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JUDGE BLASTS PORN SENTENCING GUIDELINES
Shawn Cheever is the kind of guy who gives Wastrel P. Gravesite a bad name. He had a petty criminal record as long as Reed Richard’s arm, includes 11 prior felony convictions for forgery, fraud, assault, drug possession, and criminal impersonation. He was known to have used at least seven different aliases. At age 45, he has been sentenced many times to halfway houses and probation, and in all but one instance failed to conform to the rules and ended up in jail or prison. Twice, he was given a deferred conviction, and twice the deferrals were revoked and he was convicted.
Finally, the Feds caught up to him, nailing him for possession of child porn. Like over nine out of ten defendants, he entered a guilty plea to a mandatory 10 year sentence. So far, pretty typical, and anyone can see where this is headed. The sentencing judge is going to hammer this mutt, right?
If that’s all that Senior District Court Judge John Kane had done, there would be nothing to write about, because defendants being hammered in federal court – especially child porn defendants – happens on a daily basis. But instead, Judge Kane issued a 40-page sentencing opinion arguing that the sentencing guidelines for child pornography possession cases are greater than necessary, and not based on studies, statistics, or other bases to explain or justify why the mandatory minimum of 10 years was enacted or whether any other term was considered.
The Judge complained that a sentence of five years — “if permitted” — would allow Shawn to participate in BOP programs that would ensure his safe release with a minimal risk of recidivism.
Judge Kane wrote that “punishment is an unpleasant subject and its efficacy in many cases is questionable. Nevertheless, punishment is an integral part of the sentencing constellation. The noted English jurist, Lord Justice Denning, called punishment “the emphatic denunciation by the community of a crime.” When imposed in public with stated reasons expressed, punishment reinforces the community’s respect and declaration of its moral and legal standards and for that reason is justifiable. When imposed, however, in secret or without rational justifications, it becomes more mocked than feared. As stated by Thomas Jefferson, ‘[I]f the punishment were only proportioned to the injury, men would feel it their inclination as well as their duty to see the laws observed’.”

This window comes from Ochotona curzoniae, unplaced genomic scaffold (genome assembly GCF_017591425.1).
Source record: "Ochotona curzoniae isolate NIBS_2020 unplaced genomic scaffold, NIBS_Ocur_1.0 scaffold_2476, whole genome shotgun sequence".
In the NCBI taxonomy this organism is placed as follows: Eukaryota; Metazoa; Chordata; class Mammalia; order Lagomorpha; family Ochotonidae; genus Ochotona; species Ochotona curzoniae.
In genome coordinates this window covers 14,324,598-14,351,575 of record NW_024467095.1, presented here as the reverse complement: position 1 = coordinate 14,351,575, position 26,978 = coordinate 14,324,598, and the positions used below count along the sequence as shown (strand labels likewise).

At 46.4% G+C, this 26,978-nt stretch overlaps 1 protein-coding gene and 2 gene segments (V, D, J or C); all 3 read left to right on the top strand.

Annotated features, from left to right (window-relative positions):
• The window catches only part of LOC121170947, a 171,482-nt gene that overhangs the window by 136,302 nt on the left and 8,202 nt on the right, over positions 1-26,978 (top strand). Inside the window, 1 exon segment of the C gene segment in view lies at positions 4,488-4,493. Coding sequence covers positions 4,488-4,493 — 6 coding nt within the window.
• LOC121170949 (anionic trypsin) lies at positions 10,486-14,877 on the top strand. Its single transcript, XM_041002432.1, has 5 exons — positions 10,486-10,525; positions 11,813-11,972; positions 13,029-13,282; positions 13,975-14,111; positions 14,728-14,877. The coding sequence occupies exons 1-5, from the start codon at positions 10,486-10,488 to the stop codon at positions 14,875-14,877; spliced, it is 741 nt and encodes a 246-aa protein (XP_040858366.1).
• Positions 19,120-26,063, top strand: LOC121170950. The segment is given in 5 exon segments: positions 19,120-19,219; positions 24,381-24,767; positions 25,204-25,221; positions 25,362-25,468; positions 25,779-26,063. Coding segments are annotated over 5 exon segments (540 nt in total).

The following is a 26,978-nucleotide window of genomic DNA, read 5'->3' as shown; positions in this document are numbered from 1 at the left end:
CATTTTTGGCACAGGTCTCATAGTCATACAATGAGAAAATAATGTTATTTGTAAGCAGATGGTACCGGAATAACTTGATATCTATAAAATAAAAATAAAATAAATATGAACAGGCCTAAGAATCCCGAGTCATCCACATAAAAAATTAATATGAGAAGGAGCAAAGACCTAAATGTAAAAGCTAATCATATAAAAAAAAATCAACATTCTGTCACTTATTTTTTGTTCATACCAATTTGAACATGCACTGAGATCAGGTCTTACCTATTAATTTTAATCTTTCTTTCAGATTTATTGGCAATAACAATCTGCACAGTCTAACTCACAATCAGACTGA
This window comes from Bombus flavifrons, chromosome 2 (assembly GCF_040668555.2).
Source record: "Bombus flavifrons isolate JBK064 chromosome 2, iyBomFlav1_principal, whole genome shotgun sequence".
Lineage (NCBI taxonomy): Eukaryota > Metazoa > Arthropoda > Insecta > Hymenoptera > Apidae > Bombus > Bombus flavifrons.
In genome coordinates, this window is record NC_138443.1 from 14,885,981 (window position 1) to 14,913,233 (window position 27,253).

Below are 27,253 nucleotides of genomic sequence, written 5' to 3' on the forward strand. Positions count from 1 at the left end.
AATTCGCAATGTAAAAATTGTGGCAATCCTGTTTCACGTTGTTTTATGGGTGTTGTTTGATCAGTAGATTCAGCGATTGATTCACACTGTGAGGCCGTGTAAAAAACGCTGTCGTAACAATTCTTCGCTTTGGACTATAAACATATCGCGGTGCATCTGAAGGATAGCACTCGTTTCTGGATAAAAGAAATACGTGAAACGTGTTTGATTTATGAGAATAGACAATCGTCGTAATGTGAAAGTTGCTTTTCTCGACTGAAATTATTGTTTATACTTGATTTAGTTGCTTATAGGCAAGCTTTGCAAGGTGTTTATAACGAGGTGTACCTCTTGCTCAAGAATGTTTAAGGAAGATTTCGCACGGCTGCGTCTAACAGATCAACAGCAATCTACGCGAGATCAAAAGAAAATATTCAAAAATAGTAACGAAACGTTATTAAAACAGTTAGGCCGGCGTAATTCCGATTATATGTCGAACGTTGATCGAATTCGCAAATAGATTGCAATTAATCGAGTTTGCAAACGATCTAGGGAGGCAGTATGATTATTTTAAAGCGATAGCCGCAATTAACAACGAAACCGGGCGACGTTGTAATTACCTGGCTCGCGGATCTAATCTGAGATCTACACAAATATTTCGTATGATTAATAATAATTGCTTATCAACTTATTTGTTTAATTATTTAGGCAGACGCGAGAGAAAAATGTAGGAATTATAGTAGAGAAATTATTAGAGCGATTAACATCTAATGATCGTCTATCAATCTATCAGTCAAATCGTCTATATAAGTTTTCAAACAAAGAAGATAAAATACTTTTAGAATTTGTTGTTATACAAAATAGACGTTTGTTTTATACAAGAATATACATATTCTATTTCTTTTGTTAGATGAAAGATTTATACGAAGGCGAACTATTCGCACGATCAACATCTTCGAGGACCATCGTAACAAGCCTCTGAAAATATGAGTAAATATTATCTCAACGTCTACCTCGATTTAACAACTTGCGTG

“Arbitrary punishments,” the Judge continued, “are just that and serve little, if any, positive purpose. Even the utilitarian assertion that punishment serves a positive purpose is mitigated by its proviso that every human being should be treated with at least a minimum of respect as a source of rights and expectations and not merely as an instrument for promotion of the social order. Ironically, the revulsion widely felt about crimes involving child pornography is exacerbated by the utter lack of empathy shown to the child victims by the offenders. That callousness alone is a factor that increases the proportional measure for punishment.”
The Judge noted that the collateral consequences of the sentence extend far beyond the end of the prison term. “Once released, a prisoner in the United States is frequently barred from the very aspects of law-abiding citizenship that rehabilitation and reform are intended to achieve. A released prisoner is frequently denied the right to vote, the right to sit as a juror and the right to participate in or hold elective office. The released prisoner is barred from numerous entitlements such as public housing, pensions, disability benefits, and perhaps schooling, food and health care. Some public employment is barred and employment in the private sector is exceedingly difficult to obtain. Some companies involved in contracts with the government are likewise prohibited from employing convicted felons. Most released offenders do not receive any assistance in gaining employment or subvention until a legitimate income is received. Small wonder that recidivism is the rule rather than the exception.”
Judge Kane is one of a small but growing cadre of jurists that have denounced child pornography sentences as being unduly severe and unrooted in logic. Last February, we reported on E.D.N.Y. Judge Jack Weinstein sentencing a similar defendant to 5 days in jail in United States v. R.V., Case No. 14-CR-0316 (E.D.N.Y., Jan. 22, 2016). Others have done so, too, but the trend is years away from being a tsunami.
United States v. Cheever, Case No. 15-cr-00031-JLK (D. Colo. Jul 18, 2016)